DEC 17 — How ethnic interests are addressed in the nation’s economic and social development will be one of the major determinants of the success or failure of 1 Malaysia.
It was with the advent of British colonial rule and the mass influx of Chinese and Indian migrant labour that the question of ethnicity in its present form emerged as a formidable challenge. In fact, it was because colonial capitalism had become so dominant and had, in the process, enhanced the power of both the British and their Chinese compradors that the former, at the urging of the Malay elite, introduced Malay reserves, and set aside business licences and scholarships for the community as a sort of sop to a people who had been marginalised in the land which carried their name and embodied their identity.
This was the beginning of the special position of the Malays and the other indigenous communities which is now entrenched in the Malaysian Constitution. For the Malays, special position at the time of Merdeka in 1957 was the armour that protected an abysmally poor people after their rulers had conferred citizenship, on extraordinarily generous terms, upon more than a million recently domiciled Chinese and Indians. A market economy in which the Chinese were ubiquitous added significance to that armour just as democratic competition for votes made it inevitable that popular perceptions of who is economically strong and who is economically vulnerable would shape politics and power.
Considering all these factors it is not surprising that ethnicity has become the DNA of the Malaysian economy and society. What has been the impact of this DNA? What are the positive and negative consequences of the emphasis upon ethnicity in the economy for Malaysian society as a whole which may provide pointers for the 1 Malaysia mission?
The determined drive to uplift the Malays especially after the formulation and implementation of the New Economic Policy (NEP) has resulted in the massive economic and social transformation of the community within the short span of a single generation — a transformation which has few parallels in contemporary history. Not only has Malay poverty been reduced to 5.1 per cent (those living below the poverty line) today compared to 70 per cent in 1957, but the Malays have also become a significant component (40 per cent) of the middle class. They are represented substantially in all the leading professions and are a visible presence in the upper echelons of commerce and industry.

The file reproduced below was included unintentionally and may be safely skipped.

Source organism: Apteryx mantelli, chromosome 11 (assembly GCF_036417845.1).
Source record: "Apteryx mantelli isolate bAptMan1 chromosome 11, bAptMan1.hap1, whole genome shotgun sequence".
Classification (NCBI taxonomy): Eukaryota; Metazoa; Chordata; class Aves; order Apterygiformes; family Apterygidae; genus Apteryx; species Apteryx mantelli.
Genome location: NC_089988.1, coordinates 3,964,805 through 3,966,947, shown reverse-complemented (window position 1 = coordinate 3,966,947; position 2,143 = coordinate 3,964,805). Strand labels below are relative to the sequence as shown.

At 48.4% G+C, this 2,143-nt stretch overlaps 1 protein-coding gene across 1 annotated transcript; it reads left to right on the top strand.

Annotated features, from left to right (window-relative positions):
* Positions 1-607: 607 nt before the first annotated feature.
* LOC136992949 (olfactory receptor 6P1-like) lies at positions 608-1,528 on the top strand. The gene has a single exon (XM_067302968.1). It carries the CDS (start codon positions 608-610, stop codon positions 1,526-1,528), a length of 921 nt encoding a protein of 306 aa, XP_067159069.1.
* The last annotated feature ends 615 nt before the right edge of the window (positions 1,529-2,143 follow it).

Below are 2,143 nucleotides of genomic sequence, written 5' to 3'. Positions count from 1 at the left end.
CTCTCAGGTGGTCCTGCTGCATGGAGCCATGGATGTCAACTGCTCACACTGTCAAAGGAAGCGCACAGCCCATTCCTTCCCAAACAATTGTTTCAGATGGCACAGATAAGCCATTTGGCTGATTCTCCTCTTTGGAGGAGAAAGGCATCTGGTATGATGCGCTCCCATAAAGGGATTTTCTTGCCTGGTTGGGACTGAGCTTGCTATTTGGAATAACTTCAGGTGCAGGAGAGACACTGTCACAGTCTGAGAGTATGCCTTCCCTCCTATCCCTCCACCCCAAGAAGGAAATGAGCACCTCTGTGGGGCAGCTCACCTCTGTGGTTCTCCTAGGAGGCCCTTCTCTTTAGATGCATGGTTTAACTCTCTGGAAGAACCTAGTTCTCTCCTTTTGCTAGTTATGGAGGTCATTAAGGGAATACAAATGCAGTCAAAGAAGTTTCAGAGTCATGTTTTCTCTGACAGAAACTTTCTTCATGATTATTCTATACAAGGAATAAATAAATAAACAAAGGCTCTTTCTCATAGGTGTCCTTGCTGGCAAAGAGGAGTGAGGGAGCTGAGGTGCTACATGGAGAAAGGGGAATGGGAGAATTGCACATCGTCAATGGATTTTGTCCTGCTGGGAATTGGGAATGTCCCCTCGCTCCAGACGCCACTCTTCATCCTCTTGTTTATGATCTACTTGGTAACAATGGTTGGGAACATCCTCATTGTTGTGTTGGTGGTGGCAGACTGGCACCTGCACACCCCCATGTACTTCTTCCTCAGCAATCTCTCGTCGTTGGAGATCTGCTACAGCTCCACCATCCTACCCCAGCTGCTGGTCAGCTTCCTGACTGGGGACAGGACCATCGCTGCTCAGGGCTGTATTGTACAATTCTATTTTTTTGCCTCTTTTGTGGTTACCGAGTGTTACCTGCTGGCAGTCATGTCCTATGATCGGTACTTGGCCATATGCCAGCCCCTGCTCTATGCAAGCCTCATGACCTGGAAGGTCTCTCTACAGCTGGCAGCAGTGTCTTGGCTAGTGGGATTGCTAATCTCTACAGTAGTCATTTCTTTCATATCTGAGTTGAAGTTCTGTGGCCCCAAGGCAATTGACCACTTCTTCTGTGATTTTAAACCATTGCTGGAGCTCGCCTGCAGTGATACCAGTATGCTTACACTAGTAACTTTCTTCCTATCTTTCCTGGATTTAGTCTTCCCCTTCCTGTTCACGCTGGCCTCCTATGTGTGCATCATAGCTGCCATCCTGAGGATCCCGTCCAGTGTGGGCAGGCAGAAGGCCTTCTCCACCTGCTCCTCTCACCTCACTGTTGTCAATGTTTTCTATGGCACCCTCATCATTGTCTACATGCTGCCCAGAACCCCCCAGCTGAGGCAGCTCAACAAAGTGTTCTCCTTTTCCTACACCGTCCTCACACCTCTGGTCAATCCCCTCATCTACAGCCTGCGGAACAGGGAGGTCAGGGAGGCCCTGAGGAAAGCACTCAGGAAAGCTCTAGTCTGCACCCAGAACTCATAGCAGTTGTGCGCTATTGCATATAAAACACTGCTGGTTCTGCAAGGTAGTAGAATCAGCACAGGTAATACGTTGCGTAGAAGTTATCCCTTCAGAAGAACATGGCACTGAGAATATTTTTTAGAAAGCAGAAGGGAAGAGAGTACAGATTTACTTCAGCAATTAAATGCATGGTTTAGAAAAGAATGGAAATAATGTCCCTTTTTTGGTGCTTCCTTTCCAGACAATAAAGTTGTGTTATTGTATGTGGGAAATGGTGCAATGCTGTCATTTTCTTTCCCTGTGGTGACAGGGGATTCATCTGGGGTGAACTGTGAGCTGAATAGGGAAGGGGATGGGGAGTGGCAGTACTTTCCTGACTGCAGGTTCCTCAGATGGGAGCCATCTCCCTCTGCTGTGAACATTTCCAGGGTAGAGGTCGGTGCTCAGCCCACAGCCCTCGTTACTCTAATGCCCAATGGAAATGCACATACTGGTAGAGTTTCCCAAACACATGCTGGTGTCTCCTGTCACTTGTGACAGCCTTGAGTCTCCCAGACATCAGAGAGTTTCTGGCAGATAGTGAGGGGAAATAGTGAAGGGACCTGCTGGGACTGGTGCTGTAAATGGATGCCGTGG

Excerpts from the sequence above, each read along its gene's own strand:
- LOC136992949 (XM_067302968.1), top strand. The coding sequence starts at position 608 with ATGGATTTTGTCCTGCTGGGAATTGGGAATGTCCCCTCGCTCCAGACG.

This transformation has benefitted the nation in at least three inter-related ways. One, it has made the middle-class multi-ethnic, and consequently, has provided a secure anchor for the nation. A preponderantly non-Malay middle-class, as was the case in the Sixties and early Seventies, would not have ensured that stability. Two, it has reduced ethnic disparities, and accompanying perceptions of wealth and deprivation, which explains to an extent the relative inter-ethnic peace that we have enjoyed in the last four decades. It is one of the reasons why the 1998 financial crisis did not give rise to a communal conflagration. Three, if was no transformation, it is quite conceivable that the practice of democracy would have been under tremendous strain for the simple reason that when an indigenous majority feels severely disadvantaged under a one-person, one-vote system it would have no compunctions about jettisoning the system.